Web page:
sonic the hedgehog
For a while, it was almost a given that a movie based on a videogame would be a dud. In recent years, movies such as Tomb Raider and Detective Pikachu have bucked that trend by being decent to good. It was inevitable something would come along to remind us that most of these adaptations have still been bad. That something is Sonic the Hedgehog.
In a rare case where the studio listened to its prospective audience, its release was delayed after criticism about Sonic’s look dominated the internet when the trailer first dropped. The good news is he is fine now. The bad news is that is the least of the movie’s issues. The character is annoying, the humor is mostly of the fart and poop variety and the villain is portrayed by Jim Carrey in an early candidate for most irritating performance of 2020. Admittedly, I did chuckle a few times at some of co-star James Marsden’s lamer puns. Still, overall, this was a chore to sit through.
Sonic is an energetic alien hedgehog hiding out in a small town on Earth. While bored, he accidentally attracts the attention of a weirdo government scientist, causing him to go on the run with the help of the local sheriff. Much forced wackiness ensues.
The story is fairly simple odd couple/road trip stuff used to hang the derivative gags on. The problems come from how obvious those are and how off-putting the characters are. Sonic is loud and very child-like, which makes sense since he has been living alone on a strange planet for the last decade and had to raise himself by watching the humans around him. He is similar to a lot of family movie heroes. I like Ben Schwartz (who voices him), however the character is unlikable. He is like a child sitting behind you in a car, kicking your seat and asking inane questions. That is not a description you want for the hero of an action/comedy. He is what you would get if you put a bunch of family adventure protagonists in a blender, then spilled out all of their good attributes. I felt trapped having to spend 90 minutes with him (plus a mid-credit scene).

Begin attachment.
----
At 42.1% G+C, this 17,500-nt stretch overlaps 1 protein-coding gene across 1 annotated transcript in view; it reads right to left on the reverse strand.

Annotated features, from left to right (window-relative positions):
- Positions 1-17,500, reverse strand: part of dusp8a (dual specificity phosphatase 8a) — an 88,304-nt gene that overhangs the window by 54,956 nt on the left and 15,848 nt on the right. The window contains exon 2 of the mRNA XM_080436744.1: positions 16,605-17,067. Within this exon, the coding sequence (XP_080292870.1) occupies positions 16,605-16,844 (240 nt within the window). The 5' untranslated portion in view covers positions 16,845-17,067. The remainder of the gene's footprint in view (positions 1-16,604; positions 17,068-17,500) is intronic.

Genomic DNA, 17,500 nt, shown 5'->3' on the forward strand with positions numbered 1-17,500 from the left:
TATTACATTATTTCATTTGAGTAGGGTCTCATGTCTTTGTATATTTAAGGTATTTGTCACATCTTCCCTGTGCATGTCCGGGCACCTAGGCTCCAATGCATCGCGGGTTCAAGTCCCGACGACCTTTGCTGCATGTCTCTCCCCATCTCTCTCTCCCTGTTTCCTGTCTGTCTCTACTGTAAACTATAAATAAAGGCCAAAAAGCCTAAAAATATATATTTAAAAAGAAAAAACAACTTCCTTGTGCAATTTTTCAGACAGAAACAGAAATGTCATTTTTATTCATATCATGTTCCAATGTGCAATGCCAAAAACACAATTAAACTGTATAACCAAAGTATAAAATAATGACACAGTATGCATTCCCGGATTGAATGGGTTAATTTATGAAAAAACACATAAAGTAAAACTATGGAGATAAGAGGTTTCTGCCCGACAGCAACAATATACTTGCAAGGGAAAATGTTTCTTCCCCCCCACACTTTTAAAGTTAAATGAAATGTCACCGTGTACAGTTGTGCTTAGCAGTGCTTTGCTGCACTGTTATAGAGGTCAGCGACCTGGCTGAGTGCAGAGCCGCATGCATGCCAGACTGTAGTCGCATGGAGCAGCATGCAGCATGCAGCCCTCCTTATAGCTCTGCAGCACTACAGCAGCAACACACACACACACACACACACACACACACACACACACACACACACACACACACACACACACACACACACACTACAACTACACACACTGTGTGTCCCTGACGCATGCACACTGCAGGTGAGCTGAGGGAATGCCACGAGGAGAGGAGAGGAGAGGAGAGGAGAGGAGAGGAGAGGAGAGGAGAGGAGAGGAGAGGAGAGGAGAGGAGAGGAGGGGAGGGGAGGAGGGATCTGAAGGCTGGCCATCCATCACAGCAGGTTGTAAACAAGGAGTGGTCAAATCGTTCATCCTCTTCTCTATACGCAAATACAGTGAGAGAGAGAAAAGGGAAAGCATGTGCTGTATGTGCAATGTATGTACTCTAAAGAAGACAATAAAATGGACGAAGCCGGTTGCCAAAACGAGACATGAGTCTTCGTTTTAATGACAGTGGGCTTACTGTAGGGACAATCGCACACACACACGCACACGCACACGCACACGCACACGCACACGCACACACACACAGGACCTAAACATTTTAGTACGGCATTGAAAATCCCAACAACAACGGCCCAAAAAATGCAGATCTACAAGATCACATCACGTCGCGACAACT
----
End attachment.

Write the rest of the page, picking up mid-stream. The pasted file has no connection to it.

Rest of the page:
Amazingly, that is just the second worst aspect of Sonic the Hedgehog. The worst is without a doubt Jim Carrey’s unrelentingly in-your-face antagonist, Dr. Robotnik. Carrey chews over every single word, not content to say a line when he can overact each syllable. The fact that he is doing this with unfunny dialogue makes it even worse. It is like he is trying to make a bad movie entertaining through sheer force of will and failing spectacularly. If he had played it straight, it would have merely been boring. Done this way, his aggressiveness is actively obnoxious. I wanted to ignore him, yet it is hard to ignore someone when they are shouting in your ear. I admire his desire to do everything he could with the role, though this project was probably helpless.
I used to play the Sonic games all the time as a kid. Never once did I wonder about his origins or want to learn more about the characters. After seeing this, I want to know less. The only thing I enjoyed was James Marsden (as Sonic’s human travel companion) working to be charming in a charmless production. It is lazily conceived and unoriginal in every fiber of its being. It transparently exists exclusively to take money from nostalgic adults or parents unlucky enough to have kids who think it looks amusing. Kids may like the toilet humor, but adults? They would be better off staying home and playing videogames.
1 out of 5
Ben Schwartz as voice of Sonic the Hedgehog
James Marsden as Tom Wachowski
Jim Carrey as Dr. Ivo Robotnik
Tika Sumpter as Maddie Wachowski
Adam Pally as Billy Robb
Lee Majdoub as Agent Stone
Directed by Jeff Fowler
Written by Patrick Casey and Josh Miller